Tuckasegee fish weir
Greetings and welcome to the Southern Appalachian Creature Feature.
As the Tuckasegee River flows through the Jackson County community of Webster it flows over a V-shaped line of rocks. Far too carefully placed to be a natural formation, the rocks form one of the most intact remnants of a Cherokee fish weir.
Historically, Cherokee would place a fish trap at the tip of the downstream-pointing V which allowed fish to swim in, but kept them from swimming out. Then, they would file into the river upstream, forming a line from bank to bank, and begin marching downstream, driving the fish into the weir, which channeled them into the fish trap.
In recent years, the Watershed Association for the Tuckasegee River has worked with members of the Eastern Band of Cherokee Indians to reconnect Cherokee youth with the way their ancestors collected fish. Each June for the past four years, they’ve brought young Cherokee to the Webster fish weir and allowed them to re-enact the traditional fish harvest.
With help from Duke Energy, Western Carolina University, the U.S. Fish and Wildlife Service, and the Almond family, the kids get lessons in water quality, what Cherokee life was like at the site three hundred years ago, and get to file into the river themselves to try to catch fish.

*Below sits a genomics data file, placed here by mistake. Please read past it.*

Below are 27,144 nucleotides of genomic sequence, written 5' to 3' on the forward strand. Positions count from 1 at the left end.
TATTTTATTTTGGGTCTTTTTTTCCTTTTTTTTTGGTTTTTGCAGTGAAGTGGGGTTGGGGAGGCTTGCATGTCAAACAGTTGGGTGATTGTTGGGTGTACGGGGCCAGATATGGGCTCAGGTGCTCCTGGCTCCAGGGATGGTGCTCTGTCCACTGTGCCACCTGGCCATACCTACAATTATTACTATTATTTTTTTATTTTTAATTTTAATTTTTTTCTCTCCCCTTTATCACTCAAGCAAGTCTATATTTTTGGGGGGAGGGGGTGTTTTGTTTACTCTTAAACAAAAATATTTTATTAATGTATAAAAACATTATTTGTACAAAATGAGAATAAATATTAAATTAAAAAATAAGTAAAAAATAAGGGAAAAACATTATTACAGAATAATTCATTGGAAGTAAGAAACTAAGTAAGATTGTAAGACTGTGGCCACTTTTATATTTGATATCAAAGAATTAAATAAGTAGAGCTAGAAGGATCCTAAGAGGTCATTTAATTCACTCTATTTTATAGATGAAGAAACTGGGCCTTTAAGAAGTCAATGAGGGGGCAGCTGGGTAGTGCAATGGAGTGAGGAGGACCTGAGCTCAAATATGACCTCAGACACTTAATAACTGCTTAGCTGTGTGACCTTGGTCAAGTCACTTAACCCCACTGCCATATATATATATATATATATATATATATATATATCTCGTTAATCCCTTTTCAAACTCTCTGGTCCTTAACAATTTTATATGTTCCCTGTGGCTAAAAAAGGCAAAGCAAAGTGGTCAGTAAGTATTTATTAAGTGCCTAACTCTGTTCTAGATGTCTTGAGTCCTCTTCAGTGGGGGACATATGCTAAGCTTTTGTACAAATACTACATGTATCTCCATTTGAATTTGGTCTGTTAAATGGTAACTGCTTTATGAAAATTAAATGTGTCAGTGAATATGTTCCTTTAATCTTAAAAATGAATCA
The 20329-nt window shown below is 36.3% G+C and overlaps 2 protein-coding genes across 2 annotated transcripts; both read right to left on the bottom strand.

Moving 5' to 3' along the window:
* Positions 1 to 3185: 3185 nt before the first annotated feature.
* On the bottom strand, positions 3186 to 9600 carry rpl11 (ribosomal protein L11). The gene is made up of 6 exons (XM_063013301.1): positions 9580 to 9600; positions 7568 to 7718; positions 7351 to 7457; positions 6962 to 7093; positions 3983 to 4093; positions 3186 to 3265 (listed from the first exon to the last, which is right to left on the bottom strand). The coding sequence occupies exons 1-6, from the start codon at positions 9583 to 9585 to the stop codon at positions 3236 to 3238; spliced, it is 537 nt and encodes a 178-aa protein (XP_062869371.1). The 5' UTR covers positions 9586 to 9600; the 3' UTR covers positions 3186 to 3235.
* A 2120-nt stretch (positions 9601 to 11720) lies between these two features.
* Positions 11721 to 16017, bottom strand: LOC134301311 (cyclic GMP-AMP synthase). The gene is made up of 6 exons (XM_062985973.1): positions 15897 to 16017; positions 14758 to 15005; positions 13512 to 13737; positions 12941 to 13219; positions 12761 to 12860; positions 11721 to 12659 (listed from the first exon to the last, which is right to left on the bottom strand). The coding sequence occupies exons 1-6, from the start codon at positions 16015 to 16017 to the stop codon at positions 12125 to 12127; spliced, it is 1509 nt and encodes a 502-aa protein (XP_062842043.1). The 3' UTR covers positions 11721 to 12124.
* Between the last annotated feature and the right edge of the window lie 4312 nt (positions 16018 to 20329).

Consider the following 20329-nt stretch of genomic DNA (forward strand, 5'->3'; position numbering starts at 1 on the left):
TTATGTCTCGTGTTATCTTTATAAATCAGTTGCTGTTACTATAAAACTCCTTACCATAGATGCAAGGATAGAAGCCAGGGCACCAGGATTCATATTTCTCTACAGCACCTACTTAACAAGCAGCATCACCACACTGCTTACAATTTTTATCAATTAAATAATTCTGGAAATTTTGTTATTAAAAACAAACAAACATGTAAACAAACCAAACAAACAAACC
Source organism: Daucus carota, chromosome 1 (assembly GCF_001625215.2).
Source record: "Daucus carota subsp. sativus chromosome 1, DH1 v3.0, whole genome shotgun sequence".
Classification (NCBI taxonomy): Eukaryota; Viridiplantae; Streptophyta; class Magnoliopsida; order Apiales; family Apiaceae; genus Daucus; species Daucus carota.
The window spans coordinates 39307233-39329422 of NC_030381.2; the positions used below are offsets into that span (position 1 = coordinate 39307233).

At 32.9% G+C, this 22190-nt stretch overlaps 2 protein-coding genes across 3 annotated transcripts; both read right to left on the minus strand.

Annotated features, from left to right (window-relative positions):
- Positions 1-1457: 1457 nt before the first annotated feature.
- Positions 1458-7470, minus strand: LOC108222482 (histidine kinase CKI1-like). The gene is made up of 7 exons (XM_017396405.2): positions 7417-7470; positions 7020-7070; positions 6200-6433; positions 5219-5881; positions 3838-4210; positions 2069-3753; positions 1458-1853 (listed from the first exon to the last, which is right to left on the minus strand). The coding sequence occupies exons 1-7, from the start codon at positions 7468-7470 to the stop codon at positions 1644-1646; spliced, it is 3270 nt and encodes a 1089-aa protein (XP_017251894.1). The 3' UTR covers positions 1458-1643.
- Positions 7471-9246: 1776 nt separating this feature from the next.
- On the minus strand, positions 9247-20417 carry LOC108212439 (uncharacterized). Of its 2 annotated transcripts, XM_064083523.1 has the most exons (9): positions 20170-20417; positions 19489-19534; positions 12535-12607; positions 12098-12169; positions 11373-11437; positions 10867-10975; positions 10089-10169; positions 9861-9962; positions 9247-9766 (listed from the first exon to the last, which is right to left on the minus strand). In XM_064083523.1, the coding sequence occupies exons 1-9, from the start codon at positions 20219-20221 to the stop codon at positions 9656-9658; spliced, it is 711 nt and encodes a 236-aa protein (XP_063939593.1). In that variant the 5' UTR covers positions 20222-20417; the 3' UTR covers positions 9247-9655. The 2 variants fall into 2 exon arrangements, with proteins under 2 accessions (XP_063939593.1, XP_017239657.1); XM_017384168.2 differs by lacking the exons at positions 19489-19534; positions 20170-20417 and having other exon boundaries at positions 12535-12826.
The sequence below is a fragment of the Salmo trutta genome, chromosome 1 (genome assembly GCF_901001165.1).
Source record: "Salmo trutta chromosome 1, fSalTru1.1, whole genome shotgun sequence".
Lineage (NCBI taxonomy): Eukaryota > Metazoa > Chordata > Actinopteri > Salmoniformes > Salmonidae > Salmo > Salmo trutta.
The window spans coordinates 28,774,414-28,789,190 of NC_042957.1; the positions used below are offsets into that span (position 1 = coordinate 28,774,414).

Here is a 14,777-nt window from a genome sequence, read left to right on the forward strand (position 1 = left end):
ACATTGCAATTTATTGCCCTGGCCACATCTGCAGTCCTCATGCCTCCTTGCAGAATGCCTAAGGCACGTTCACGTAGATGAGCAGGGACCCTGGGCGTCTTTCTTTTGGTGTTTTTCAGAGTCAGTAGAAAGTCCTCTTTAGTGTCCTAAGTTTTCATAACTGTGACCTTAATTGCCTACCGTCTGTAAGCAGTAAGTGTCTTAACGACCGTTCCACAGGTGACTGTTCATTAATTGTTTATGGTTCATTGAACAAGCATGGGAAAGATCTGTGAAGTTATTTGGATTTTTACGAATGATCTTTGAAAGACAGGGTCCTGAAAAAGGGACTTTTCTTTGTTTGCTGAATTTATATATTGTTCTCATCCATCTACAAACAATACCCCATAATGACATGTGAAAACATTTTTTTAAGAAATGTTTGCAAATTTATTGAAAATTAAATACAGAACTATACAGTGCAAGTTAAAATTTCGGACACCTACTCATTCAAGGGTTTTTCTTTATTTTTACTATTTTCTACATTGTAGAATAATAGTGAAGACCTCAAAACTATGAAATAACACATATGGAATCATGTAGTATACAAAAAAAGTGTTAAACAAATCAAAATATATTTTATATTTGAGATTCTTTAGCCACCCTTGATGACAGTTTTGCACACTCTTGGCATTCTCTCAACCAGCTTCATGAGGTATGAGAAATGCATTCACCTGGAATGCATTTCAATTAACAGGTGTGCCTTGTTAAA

While the fish harvest from the reenactment has often been lacking, the event allows the kids to get and develop their own personal connection with the Tuckasegee.
For WNCW and the U.S. Fish & Wildlife Service, this is Gary Peeples.
- Asheville Ecological Services Field Office
- North Carolina
- Southern Appalachian Creature Feature
- Tuckasegee River
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